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It’s no big surprise that the title of this article will probably scare away half of its potential readership. There’s just something about the word ‘technical’ that makes people want to scream.
But a good SEO strategy is a perfect blend of science and art. While content is most definitely king, and without good content your website doesn’t stand a chance at ranking well in SERPs, the same is equally true of the other side of our balanced art and science equation.
Technical SEO is all of the work that’s done to allow search engine spiders to crawl your website and index your content, and without it, your content marketing and keyword research efforts could all be in vain.
When search engines are trying to work out which websites, or more to the point, which webpages should rank for certain keywords, they employ a system of bots known as web crawlers, or more commonly, spiders. These spiders do exactly what you’re probably picturing they do; they traverse the web moving from page to page taking in the information they come across.
The job of technical SEO is to make sure that these spiders find the information you want them to in the easiest way possible, so the search engine that’s employing the spider can successfully index your site. It is then that your web page will rank well in that search engine.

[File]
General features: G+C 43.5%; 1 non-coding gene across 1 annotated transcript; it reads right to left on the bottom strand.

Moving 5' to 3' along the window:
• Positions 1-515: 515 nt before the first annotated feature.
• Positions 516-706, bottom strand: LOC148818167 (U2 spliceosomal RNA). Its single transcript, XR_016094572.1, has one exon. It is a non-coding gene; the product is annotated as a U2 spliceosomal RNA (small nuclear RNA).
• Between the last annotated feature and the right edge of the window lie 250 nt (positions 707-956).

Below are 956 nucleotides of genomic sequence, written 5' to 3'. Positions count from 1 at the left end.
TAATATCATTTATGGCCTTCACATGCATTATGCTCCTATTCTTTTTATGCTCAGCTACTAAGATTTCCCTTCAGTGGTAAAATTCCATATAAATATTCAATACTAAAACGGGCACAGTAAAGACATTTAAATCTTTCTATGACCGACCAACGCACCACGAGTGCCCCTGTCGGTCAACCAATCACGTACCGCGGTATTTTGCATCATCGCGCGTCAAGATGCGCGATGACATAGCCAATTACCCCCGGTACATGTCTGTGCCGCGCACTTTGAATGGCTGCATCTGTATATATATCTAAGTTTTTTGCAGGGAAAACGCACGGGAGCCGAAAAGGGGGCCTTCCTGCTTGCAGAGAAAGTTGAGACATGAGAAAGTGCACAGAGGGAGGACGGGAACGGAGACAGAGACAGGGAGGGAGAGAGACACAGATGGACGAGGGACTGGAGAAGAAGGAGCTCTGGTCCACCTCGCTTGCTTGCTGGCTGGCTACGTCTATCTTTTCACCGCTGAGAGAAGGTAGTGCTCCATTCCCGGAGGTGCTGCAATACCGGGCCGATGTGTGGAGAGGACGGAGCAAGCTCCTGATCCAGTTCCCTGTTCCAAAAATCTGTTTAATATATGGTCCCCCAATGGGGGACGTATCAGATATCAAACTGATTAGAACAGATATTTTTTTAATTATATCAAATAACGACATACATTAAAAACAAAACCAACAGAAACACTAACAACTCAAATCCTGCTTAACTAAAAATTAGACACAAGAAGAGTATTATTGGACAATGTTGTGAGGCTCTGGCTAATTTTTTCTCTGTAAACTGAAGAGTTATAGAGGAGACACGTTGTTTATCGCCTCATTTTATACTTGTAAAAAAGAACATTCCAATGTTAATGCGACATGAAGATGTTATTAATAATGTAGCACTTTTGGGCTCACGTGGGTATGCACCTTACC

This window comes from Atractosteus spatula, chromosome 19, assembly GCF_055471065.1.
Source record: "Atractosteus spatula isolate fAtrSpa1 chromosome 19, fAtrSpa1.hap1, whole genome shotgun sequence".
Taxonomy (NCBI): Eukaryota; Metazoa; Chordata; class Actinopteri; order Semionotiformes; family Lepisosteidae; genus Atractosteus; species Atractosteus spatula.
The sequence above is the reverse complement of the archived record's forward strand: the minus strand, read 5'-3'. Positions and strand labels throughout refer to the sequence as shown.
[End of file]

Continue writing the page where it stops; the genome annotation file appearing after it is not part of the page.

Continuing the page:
If the spiders don’t find certain pieces of content on your site, or worse, they end up getting stuck somewhere on your site, then you’re not going to rank for those pieces of content because the spiders never saw them.
As with anything to do with SEO it can sometimes seem like a bit of a black art with ever changing requirements, which to some extent is true. Google’s algorithms for what content ranks where are ever-changing. However, that doesn’t mean that technical SEO has to be complicated.
There are some simple things that you can do to ensure that the spiders see the content you want them to:
One of the most well-known ‘ranking-signals’ used by Google is page speed, and with the advent of Mobile-First Indexing, this is even more of a factor than it has been before.
Remember, the job of a search engine (and therefore its spiders) is to match up users with the content they’re searching for. Now, it shouldn’t be a huge surprise the users hate slow websites; recent studies have reported that as a page load time goes from:
So, search engines will of course take this into account when deciding if the user is going to get to the content they want.